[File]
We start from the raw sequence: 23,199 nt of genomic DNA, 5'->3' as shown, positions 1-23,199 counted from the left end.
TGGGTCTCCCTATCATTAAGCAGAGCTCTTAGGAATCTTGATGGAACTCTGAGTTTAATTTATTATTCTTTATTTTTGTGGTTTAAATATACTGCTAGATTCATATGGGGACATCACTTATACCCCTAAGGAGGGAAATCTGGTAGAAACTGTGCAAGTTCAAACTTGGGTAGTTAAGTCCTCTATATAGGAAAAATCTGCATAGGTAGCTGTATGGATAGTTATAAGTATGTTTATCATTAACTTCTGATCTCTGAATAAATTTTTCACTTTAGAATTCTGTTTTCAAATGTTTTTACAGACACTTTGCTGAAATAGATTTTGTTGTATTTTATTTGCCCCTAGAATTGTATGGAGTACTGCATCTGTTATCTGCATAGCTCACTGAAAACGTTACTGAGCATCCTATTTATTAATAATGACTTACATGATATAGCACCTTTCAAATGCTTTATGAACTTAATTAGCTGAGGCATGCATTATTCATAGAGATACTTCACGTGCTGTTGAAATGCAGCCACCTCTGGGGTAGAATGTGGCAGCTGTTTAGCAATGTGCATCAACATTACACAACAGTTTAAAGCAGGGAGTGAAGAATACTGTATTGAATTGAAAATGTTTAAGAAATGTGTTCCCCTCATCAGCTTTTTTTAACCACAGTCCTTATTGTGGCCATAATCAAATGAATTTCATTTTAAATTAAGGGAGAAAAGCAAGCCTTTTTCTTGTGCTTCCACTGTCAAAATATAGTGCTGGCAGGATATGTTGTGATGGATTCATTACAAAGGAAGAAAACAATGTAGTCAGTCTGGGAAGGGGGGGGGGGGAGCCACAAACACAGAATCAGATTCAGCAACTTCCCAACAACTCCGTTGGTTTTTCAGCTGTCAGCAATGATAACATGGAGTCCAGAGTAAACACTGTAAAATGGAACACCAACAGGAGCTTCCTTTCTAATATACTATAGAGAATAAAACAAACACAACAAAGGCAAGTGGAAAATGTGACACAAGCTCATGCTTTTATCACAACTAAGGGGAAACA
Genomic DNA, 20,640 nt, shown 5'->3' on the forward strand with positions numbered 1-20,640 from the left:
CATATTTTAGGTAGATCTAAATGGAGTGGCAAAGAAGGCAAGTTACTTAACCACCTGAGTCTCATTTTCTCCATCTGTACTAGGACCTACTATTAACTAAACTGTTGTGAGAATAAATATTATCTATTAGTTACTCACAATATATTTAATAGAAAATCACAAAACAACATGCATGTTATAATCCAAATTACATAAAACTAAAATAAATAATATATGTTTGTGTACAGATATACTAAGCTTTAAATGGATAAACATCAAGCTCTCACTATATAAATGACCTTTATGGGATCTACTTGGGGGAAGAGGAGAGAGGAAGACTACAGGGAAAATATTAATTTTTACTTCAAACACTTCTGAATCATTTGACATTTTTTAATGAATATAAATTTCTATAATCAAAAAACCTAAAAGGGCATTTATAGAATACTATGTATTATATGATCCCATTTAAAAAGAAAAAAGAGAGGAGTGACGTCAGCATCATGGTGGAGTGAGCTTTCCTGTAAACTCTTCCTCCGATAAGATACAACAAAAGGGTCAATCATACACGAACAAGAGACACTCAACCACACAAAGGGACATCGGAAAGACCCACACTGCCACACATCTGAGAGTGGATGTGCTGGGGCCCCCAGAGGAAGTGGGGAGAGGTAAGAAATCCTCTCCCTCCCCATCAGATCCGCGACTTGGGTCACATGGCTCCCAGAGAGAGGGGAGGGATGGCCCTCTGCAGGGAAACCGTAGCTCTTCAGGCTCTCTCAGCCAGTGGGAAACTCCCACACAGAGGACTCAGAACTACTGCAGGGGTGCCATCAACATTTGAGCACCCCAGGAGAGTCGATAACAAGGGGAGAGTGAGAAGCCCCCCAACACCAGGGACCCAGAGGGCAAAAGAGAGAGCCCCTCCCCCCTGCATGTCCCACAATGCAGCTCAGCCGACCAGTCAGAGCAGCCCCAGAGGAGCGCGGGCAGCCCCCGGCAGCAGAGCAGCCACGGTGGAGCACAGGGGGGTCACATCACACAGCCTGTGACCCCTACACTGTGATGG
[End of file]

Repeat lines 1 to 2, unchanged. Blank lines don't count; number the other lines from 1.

We start from the raw sequence: 23,199 nt of genomic DNA, 5'->3' as shown, positions 1-23,199 counted from the left end.
TGGGTCTCCCTATCATTAAGCAGAGCTCTTAGGAATCTTGATGGAACTCTGAGTTTAATTTATTATTCTTTATTTTTGTGGTTTAAATATACTGCTAGATTCATATGGGGACATCACTTATACCCCTAAGGAGGGAAATCTGGTAGAAACTGTGCAAGTTCAAACTTGGGTAGTTAAGTCCTCTATATAGGAAAAATCTGCATAGGTAGCTGTATGGATAGTTATAAGTATGTTTATCATTAACTTCTGATCTCTGAATAAATTTTTCACTTTAGAATTCTGTTTTCAAATGTTTTTACAGACACTTTGCTGAAATAGATTTTGTTGTATTTTATTTGCCCCTAGAATTGTATGGAGTACTGCATCTGTTATCTGCATAGCTCACTGAAAACGTTACTGAGCATCCTATTTATTAATAATGACTTACATGATATAGCACCTTTCAAATGCTTTATGAACTTAATTAGCTGAGGCATGCATTATTCATAGAGATACTTCACGTGCTGTTGAAATGCAGCCACCTCTGGGGTAGAATGTGGCAGCTGTTTAGCAATGTGCATCAACATTACACAACAGTTTAAAGCAGGGAGTGAAGAATACTGTATTGAATTGAAAATGTTTAAGAAATGTGTTCCCCTCATCAGCTTTTTTTAACCACAGTCCTTATTGTGGCCATAATCAAATGAATTTCATTTTAAATTAAGGGAGAAAAGCAAGCCTTTTTCTTGTGCTTCCACTGTCAAAATATAGTGCTGGCAGGATATGTTGTGATGGATTCATTACAAAGGAAGAAAACAATGTAGTCAGTCTGGGAAGGGGGGGGGGGGAGCCACAAACACAGAATCAGATTCAGCAACTTCCCAACAACTCCGTTGGTTTTTCAGCTGTCAGCAATGATAACATGGAGTCCAGAGTAAACACTGTAAAATGGAACACCAACAGGAGCTTCCTTTCTAATATACTATAGAGAATAAAACAAACACAACAAAGGCAAGTGGAAAATGTGACACAAGCTCATGCTTTTATCACAACTAAGGGGAAACA